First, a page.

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Photos & text

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Photos & texts by Sabina Burrascano is licensed under a Creative Commons Attribution-Noncommercial-No Derivative Works 2.5 Italy License.
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La Sierra de Las Nieves

In the hearth of the hottest Andalucia in the middle of August you can still see snow!

La Sierra de las Nieves with peaks up to 3480 (Mt. Mulhacén) is astonishing if you look over the city buildings of Granada trying to survive the 43°C  heat.

The way from Granada to the Sierra may bring you through the so called Alpujarras, a bunch of towns with white Andalusian houses characterized by slate roofs and evident chimneys (that you don’t see often in the region).grassland with cushion plants

The road from Capileira goes up crossing pine plantations and finally widespread grasslands characterized by wonderful cushion plants.

Cushion plants are compact, low growing plants that are often found in alpine environments around the world. The term “cushion” is usually applied to woody plants that are limited in height, have relatively large and deep roots, and have life histories adapted to slow growth in a nutrient poor environment with delayed reproductivity. This plant form is an example of parallel or convergent evolution with species from many different plant families on different continents converging on the same evolutionary adaptations to endure the harsh environmental conditions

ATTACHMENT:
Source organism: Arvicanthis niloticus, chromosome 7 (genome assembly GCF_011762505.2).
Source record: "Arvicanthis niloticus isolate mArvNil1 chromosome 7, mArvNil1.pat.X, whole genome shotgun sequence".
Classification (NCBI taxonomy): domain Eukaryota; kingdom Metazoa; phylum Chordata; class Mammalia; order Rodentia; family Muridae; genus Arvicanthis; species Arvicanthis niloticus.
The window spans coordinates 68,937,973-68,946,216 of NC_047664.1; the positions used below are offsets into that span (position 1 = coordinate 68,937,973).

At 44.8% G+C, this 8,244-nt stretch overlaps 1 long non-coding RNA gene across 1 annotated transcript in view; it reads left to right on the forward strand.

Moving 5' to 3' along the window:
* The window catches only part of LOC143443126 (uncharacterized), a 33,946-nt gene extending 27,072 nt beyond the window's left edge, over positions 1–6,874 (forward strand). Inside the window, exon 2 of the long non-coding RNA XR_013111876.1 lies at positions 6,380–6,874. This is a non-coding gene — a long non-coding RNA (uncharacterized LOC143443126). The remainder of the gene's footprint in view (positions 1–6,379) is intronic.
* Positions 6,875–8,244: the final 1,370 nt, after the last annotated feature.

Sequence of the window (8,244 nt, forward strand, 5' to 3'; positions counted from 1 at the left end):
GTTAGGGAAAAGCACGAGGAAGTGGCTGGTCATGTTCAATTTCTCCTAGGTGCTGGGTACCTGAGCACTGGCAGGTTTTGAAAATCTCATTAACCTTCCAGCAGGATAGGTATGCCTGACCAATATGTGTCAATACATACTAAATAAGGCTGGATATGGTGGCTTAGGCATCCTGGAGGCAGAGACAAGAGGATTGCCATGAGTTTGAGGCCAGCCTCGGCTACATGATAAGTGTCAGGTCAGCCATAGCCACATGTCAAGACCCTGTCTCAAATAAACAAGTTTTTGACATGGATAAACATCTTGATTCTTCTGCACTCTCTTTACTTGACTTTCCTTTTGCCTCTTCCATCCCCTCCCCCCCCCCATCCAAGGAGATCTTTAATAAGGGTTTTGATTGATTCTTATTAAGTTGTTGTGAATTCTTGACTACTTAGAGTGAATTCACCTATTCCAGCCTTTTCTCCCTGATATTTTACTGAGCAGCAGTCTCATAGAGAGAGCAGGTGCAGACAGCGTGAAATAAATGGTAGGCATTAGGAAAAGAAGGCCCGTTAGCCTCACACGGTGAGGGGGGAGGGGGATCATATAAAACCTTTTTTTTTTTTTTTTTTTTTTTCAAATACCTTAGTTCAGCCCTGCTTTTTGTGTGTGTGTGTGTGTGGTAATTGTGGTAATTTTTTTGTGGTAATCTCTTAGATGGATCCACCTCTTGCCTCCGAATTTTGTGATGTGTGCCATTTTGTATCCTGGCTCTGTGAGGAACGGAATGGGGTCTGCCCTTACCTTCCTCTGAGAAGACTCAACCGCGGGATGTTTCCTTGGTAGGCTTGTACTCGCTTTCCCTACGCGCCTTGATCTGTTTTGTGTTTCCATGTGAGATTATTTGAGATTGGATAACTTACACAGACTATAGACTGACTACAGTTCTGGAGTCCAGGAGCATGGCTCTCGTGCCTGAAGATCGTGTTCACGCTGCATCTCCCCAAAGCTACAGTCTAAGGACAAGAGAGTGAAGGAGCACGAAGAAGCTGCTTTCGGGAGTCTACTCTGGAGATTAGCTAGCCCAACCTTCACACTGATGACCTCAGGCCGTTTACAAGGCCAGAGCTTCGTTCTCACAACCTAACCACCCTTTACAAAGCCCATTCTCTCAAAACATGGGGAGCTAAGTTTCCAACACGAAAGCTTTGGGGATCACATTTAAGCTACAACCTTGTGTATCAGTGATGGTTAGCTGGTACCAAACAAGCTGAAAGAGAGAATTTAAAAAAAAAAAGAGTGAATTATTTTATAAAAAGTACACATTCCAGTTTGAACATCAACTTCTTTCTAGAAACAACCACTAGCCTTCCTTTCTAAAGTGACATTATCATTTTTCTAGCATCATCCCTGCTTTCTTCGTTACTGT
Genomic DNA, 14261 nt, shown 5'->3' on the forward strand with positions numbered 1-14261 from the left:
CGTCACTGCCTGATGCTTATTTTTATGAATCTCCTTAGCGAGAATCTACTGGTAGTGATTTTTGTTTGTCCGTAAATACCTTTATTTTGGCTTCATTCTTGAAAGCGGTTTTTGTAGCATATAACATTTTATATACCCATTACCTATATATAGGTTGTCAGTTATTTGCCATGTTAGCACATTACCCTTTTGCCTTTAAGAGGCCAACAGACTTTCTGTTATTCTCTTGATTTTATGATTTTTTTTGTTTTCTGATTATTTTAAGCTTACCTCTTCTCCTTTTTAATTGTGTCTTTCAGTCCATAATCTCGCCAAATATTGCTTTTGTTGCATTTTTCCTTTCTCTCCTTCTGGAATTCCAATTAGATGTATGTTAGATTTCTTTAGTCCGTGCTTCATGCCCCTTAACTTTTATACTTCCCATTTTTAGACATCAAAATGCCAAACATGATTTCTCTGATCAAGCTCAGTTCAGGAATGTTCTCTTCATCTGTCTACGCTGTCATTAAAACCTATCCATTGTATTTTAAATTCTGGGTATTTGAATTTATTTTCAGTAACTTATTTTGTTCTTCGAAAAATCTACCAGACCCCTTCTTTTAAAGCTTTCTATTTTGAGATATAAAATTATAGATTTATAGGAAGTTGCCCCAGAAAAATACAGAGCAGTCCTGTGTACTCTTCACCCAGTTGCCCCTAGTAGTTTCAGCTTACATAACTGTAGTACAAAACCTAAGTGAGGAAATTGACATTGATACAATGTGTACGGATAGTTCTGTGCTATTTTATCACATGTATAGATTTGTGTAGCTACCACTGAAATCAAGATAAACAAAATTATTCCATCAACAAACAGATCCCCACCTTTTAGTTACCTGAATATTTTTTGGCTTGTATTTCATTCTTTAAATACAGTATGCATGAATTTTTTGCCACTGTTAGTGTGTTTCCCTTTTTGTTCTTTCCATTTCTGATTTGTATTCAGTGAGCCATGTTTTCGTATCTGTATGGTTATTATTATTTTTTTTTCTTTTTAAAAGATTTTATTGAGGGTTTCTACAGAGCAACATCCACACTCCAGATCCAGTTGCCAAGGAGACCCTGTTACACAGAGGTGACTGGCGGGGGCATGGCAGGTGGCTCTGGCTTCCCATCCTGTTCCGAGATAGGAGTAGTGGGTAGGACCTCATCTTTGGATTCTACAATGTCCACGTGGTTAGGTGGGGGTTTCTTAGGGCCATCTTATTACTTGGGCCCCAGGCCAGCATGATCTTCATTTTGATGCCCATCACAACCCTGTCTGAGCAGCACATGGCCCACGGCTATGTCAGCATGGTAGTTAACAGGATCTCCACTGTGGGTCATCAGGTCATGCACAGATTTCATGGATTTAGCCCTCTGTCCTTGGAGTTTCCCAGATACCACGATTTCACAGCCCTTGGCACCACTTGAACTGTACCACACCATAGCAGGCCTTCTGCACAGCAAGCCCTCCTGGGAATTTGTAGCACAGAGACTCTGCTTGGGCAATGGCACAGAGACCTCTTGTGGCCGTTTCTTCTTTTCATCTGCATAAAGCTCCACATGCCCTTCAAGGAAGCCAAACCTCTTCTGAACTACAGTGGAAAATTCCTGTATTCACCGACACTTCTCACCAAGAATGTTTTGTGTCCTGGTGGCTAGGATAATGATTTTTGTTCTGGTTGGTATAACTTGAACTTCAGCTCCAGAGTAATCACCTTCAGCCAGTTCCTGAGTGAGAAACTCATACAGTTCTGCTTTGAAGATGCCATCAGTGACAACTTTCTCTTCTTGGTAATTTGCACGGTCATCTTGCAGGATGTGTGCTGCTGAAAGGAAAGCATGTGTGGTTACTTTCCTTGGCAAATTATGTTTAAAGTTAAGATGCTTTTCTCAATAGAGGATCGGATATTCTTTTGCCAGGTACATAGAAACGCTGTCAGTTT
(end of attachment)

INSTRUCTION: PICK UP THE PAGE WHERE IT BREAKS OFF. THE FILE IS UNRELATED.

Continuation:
Bupleurum spinosum

Among the Sierra Nevada cushion plants, the species with the most coloured flowers in August is definitely Bupleurum spinosum.

Its yellow flowers are in an umbrella-like arrangement, as it is tipically in the family of Apiaceae (or Umbelliferae). Less typical is the cushion growth-form that I haven’t see often in the species of this family.

Bupleurum spinosum flowers

The convergent evolution to cushion growth-form is nicely demonstrated by the species of another family, the family of Brassicaceae (or Cruciferae): Ptilotrichum spinosum.

Ptilotrchum spinosum

Reading the names of these species both ending with spinosum, the latin word for thorny, another convergence stands out. In fact many species in this environment are characterized by spinescence.

Thorns always come in handy if grazing animals are numerous, as a matter of fact animals will choose to eat something that does not wound their mouth.A closer look to Ptilotrichum spinosum

During a walk on these slopes you will meet several horses, sheeps and goats looking for food among  the thorny shrubs that seem to be well defended.

horse grazing in Sierra Nevada grasslands

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